Bruce Perens: Freedom of thinking went out with the recent court decision in Vernor v. Autodesk. The     (1I9AAAM)

publisher can now license the WAY you use the information, as Sun has tried to do for a decade with     (1I9AAAN)

the Java reference books.     (1I9AAAO)

Cameron Ross: not funded = not sustainable     (1I9AAAQ)

Peter P. Yim: refer to PeterYim's slides #5 to #12 on "Questions to All participants"     (1I9AAAR)

Peter P. Yim: #6: Are you planning to contribute to the OOR effort; if yes, what would your     (1I9AAAS)

contribution(s) be?     (1I9AAAT)

John Wilbanks: we can bring our own research to the table     (1I9AAAV)

Ali Hashemi: 1) Yes (mainly COLORE). 2) Software/services(?)[requires other resources to be better     (1I9AAAW)

developed] - more so things that work with ontologies than ontologies themselves     (1I9AAAX)

Cameron Ross: Maybe, contributing mostly code and infrastructure, but the degree of my contribution     (1I9AAAY)

will be dictated by the level of commitment of others and also on the licensing model(s) that is     (1I9AAAZ)

eventually adopted.     (1I9AAAAA)

Peter P. Yim: #7: If you are contributing code, what would be your (top 2 or 3) open license     (1I9AAAAB)

preferences?     (1I9AAAAC)

Bruce Perens: Bruce says GPL, BSD, LGPL together provide all the common sorts of Open Source license     (1I9AAAAD)

and are compatible with each other.     (1I9AAAAE)

Ravi Sharma: @All - since there is no kernel agreed for ontologies or for OOR, unix parallels may not     (1I9AAAAF)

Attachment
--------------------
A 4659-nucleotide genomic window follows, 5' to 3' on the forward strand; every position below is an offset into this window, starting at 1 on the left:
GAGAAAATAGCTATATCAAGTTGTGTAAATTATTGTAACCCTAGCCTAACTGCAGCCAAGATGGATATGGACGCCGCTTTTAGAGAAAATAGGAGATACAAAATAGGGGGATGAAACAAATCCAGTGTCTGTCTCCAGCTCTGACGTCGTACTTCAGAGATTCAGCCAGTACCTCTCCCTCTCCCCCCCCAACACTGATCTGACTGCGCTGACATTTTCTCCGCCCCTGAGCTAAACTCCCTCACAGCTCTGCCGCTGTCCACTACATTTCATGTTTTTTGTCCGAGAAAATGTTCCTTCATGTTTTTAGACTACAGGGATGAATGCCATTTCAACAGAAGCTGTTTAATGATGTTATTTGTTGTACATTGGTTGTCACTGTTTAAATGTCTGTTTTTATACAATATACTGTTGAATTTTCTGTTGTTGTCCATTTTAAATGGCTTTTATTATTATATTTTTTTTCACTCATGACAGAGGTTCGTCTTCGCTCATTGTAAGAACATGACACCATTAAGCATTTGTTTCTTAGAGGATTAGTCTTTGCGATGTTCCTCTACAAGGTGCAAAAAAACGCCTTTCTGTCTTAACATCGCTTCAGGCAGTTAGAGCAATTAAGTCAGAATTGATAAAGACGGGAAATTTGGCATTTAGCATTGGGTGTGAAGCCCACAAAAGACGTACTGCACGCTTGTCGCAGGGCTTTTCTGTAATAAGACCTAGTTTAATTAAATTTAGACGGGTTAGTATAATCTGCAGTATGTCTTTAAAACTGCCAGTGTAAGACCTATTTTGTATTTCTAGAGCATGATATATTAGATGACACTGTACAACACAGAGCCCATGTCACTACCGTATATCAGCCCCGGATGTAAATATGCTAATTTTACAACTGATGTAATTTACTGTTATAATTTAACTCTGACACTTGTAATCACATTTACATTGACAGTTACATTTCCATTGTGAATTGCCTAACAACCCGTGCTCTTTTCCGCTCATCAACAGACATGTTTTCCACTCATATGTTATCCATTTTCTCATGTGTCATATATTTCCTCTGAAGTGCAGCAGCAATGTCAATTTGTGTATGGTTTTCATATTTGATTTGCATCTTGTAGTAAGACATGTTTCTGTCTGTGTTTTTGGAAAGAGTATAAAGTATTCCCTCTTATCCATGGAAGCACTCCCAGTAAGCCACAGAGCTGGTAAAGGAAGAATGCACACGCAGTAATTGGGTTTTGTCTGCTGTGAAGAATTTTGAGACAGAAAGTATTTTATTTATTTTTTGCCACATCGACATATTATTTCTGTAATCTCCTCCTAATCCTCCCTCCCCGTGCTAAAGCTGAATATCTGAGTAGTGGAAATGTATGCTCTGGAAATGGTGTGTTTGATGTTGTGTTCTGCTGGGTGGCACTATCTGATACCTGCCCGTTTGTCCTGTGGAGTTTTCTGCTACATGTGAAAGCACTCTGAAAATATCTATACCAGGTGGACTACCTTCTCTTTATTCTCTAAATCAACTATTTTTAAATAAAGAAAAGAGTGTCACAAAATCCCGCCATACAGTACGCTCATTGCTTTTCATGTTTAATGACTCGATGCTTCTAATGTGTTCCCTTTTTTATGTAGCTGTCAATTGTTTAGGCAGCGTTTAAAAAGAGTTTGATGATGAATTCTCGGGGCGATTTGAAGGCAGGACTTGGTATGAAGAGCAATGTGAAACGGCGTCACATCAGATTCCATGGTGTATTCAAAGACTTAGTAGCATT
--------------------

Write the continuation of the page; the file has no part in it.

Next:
be directly applicable?     (1I9AAAAG)

Cameron Ross: License preferences: in order of preferences for OOR code: #1: EPL, #2: BSD, #3 some     (1I9AAAAH)

other gifting license. Not acceptable from my perspective would be GPL.     (1I9AAAAI)

Ravi Sharma: general open license     (1I9AAAAJ)

Peter P. Yim: @Ravi - not sure what license you are referring to in the above statement.     (1I9AAAAK)

Peter P. Yim: #8: If you are contributing content, what would be your (top 2 or 3) open license     (1I9AAAAL)

preferences?     (1I9AAAAM)

Cameron Ross: Content license preference at this point would be CC-by 3.0, but this isn't all that     (1I9AAAAN)

clear to me at this point.     (1I9AAAAO)

Bruce Perens: BSD, or just declare it to be in the public domain if you don't care about attribution.     (1I9AAAAP)

Pat Cassidy1: For ontology content, I suggest that the freest possible license be used; if not     (1I9AAAAQ)

public domain, then a gift license with at most an attribution requirement. If control of the name     (1I9AAAAR)

of an ontology is desirable, I would suggest that the name be trademarked.     (1I9AAAAS)

Peter P. Yim: #9; If you are planning to run an ontology repository ... Will you federate with the     (1I9AAAAT)

open instance of the OOR? ... What kind of software license do you plan to adopt? ... What kind of     (1I9AAAAU)

content license do you plan to adopt?     (1I9AAAAV)

Cameron Ross: Yes! Absolutely! As long as the OOR interfaces were reasonable to interface with.     (1I9AAAAW)

Current plan is to use EPL 1.0 for software and CC-by 3.0.     (1I9AAAAX)

Peter P. Yim: #10: Should we, as a community, take a position on Software patents? if so, what     (1I9AAAAY)